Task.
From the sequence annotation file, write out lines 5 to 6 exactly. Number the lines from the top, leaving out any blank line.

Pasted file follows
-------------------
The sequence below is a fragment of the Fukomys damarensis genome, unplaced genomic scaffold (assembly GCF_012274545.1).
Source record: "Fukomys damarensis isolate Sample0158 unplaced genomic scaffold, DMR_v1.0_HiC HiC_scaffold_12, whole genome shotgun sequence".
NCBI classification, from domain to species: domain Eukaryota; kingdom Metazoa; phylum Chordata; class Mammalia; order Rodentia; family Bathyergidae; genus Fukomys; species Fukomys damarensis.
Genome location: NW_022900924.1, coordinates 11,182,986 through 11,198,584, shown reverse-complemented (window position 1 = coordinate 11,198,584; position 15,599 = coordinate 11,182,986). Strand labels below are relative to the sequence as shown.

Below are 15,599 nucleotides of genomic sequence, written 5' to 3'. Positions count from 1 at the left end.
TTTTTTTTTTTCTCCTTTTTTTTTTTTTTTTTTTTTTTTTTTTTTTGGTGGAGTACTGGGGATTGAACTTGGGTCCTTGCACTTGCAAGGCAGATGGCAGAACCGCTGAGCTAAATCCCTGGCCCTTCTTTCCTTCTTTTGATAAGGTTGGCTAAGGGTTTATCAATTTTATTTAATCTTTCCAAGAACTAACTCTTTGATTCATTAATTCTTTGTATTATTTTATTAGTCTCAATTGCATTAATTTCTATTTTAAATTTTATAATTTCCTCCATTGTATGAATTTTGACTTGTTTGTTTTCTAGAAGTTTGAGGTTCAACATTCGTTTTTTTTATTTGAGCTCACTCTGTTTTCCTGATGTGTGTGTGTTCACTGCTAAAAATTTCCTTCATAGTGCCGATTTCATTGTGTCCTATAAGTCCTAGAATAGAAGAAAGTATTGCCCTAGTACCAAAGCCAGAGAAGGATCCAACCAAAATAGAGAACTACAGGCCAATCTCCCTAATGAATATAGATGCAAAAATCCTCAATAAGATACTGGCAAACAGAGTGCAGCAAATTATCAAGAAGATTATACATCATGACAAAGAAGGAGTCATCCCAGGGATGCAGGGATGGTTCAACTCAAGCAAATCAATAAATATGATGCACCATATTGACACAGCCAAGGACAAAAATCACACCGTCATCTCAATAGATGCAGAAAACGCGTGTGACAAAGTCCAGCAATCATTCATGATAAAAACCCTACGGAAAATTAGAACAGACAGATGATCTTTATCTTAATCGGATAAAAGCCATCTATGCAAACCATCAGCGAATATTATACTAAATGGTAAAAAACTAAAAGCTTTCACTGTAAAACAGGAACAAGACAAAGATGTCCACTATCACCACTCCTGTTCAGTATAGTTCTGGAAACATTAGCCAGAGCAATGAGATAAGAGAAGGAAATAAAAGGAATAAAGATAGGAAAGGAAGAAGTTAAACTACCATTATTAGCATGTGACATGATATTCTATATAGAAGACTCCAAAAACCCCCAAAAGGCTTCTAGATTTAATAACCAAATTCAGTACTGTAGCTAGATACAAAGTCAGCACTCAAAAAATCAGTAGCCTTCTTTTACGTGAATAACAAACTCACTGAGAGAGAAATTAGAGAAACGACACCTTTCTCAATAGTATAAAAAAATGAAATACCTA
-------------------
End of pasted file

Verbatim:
Below are 15,599 nucleotides of genomic sequence, written 5' to 3'. Positions count from 1 at the left end.
TTTTTTTTTTTCTCCTTTTTTTTTTTTTTTTTTTTTTTTTTTTTTTGGTGGAGTACTGGGGATTGAACTTGGGTCCTTGCACTTGCAAGGCAGATGGCAGAACCGCTGAGCTAAATCCCTGGCCCTTCTTTCCTTCTTTTGATAAGGTTGGCTAAGGGTTTATCAATTTTATTTAATCTTTCCAAGAACTAACTCTTTGATTCATTAATTCTTTGTATTATTTTATTAGTCTCAATTGCATTAATTTCTATTTTAAATTTTATAATTTCCTCCATTGTATGAATTTTGACTTGTTTGTTTTCTAGAAGTTTGAGGTTCAACATTCGTTTTTTTTATTTGAGCTCACTCTGTTTTCCTGATGTGTGTGTGTTCACTGCTAAAAATTTCCTTCATAGTGCCGATTTCATTGTGTCCTATAAGTCCTAGAATAGAAGAAAGTATTGCCCTAGTACCAAAGCCAGAGAAGGATCCAACCAAAATAGAGAACTACAGGCCAATCTCCCTAATGAATATAGATGCAAAAATCCTCAATAAGATACTGGCAAACAGAGTGCAGCAAATTATCAAGAAGATTATACATCATGACAAAGAAGGAGTCATCCCAGGGATGCAGGGATGGTTCAACTCAAGCAAATCAATAAATATGATGCACCATATTGACACAGCCAAGGACAAAAATCACACCGTCATCTCAATAGATGCAGAAAACGCGTGTGACAAAGTCCAGCAATCATTCATGATAAAAACCCTACGGAAAATTAGAACAGACAGATGATCTTTATCTTAATCGGATAAAAGCCATCTATGCAAACCATCAGCGAATATTATACTAAATGGTAAAAAACTAAAAGCTTTCACTGTAAAACAGGAACAAGACAAAGATGTCCACTATCACCACTCCTGTTCAGTATAGTTCTGGAAACATTAGCCAGAGCAATGAGATAAGAGAAGGAAATAAAAGGAATAAAGATAGGAAAGGAAGAAGTTAAACTACCATTATTAGCATGTGACATGATATTCTATATAGAAGACTCCAAAAACCCCCAAAAGGCTTCTAGATTTAATAACCAAATTCAGTACTGTAGCTAGATACAAAGTCAGCACTCAAAAAATCAGTAGCCTTCTTTTACGTGAATAACAAACTCACTGAGAGAGAAATTAGAGAAACGACACCTTTCTCAATAGTATAAAAAAATGAAATACCTA